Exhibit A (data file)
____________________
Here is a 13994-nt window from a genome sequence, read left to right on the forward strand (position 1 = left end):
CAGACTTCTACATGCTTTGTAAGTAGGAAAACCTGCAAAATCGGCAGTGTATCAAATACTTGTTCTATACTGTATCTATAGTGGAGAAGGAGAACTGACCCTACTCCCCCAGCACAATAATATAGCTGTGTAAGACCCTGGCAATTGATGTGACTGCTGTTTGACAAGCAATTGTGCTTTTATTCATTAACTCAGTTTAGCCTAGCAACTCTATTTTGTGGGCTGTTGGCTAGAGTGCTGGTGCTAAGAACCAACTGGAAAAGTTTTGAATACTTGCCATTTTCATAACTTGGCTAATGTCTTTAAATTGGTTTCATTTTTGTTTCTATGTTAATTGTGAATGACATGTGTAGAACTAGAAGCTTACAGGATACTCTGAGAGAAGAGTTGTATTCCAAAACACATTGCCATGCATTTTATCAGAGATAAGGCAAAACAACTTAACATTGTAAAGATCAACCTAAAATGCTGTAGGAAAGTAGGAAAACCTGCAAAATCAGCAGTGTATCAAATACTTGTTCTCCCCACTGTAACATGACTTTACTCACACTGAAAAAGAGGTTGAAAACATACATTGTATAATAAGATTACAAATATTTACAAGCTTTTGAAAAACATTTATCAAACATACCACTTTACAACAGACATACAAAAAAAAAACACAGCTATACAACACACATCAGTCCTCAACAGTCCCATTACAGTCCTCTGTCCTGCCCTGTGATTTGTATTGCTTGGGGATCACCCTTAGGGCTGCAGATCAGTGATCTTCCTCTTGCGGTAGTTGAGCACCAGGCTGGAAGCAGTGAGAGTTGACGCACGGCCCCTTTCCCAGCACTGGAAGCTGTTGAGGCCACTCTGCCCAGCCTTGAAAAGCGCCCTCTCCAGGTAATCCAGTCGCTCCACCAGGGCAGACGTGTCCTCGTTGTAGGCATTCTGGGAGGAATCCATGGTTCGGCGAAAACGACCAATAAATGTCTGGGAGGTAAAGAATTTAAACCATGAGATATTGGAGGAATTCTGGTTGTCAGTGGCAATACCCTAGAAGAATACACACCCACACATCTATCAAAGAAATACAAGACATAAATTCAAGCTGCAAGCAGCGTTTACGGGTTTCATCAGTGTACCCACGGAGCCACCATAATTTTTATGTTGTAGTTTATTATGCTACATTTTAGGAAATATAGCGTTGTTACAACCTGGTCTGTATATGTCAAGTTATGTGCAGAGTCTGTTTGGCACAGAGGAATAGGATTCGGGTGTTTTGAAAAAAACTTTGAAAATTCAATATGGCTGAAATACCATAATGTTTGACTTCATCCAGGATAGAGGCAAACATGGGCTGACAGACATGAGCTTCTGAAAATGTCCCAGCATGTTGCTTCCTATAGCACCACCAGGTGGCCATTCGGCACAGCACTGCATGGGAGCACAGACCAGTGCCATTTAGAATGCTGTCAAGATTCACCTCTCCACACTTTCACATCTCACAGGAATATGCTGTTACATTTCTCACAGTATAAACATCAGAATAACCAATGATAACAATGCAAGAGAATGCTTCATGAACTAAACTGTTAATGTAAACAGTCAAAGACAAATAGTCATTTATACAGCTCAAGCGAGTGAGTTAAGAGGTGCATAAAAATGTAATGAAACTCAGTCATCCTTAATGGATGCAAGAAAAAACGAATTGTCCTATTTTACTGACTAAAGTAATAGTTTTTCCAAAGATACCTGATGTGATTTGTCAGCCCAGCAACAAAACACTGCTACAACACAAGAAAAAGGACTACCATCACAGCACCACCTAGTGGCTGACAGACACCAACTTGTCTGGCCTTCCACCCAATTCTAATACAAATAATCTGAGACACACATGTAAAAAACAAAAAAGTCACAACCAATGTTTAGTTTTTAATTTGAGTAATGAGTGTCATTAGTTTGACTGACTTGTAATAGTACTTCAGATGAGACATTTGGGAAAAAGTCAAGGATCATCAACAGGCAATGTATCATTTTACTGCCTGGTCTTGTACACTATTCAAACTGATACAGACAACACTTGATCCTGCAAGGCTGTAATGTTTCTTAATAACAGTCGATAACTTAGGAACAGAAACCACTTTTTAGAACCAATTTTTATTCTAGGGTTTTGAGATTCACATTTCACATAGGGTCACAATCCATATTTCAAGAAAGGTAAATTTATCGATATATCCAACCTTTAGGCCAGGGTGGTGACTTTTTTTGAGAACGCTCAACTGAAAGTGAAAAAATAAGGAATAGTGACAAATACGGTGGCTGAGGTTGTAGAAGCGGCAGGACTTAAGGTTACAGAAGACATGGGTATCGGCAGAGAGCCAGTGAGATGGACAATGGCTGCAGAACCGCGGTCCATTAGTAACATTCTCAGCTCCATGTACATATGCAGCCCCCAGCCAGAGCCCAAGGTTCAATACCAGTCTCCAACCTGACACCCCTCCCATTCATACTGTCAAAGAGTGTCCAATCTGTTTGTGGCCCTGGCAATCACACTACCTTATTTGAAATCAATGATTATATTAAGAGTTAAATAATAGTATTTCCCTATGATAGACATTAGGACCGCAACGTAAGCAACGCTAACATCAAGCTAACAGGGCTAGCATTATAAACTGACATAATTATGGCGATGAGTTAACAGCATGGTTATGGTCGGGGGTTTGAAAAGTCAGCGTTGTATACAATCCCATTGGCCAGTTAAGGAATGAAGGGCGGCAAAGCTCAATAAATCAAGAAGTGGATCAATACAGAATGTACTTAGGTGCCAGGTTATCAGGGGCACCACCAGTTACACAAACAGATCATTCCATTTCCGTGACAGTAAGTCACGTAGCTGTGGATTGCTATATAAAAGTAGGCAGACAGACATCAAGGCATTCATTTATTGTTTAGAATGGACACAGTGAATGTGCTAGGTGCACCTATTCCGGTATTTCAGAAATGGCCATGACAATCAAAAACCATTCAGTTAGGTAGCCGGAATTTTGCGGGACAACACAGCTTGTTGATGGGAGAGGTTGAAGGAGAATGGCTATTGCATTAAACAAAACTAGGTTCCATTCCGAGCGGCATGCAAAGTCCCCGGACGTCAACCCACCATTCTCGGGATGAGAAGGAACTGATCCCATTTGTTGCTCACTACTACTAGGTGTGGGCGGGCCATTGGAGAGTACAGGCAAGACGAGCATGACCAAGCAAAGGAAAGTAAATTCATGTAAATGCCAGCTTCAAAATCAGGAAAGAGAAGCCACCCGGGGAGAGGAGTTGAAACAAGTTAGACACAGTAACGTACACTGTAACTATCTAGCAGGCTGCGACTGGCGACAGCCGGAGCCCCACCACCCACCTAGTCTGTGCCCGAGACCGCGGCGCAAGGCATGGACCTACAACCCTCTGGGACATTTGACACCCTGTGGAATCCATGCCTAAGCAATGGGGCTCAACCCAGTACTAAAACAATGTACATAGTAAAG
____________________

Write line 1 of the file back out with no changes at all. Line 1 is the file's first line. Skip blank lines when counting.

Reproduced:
Here is a 13994-nt window from a genome sequence, read left to right on the forward strand (position 1 = left end):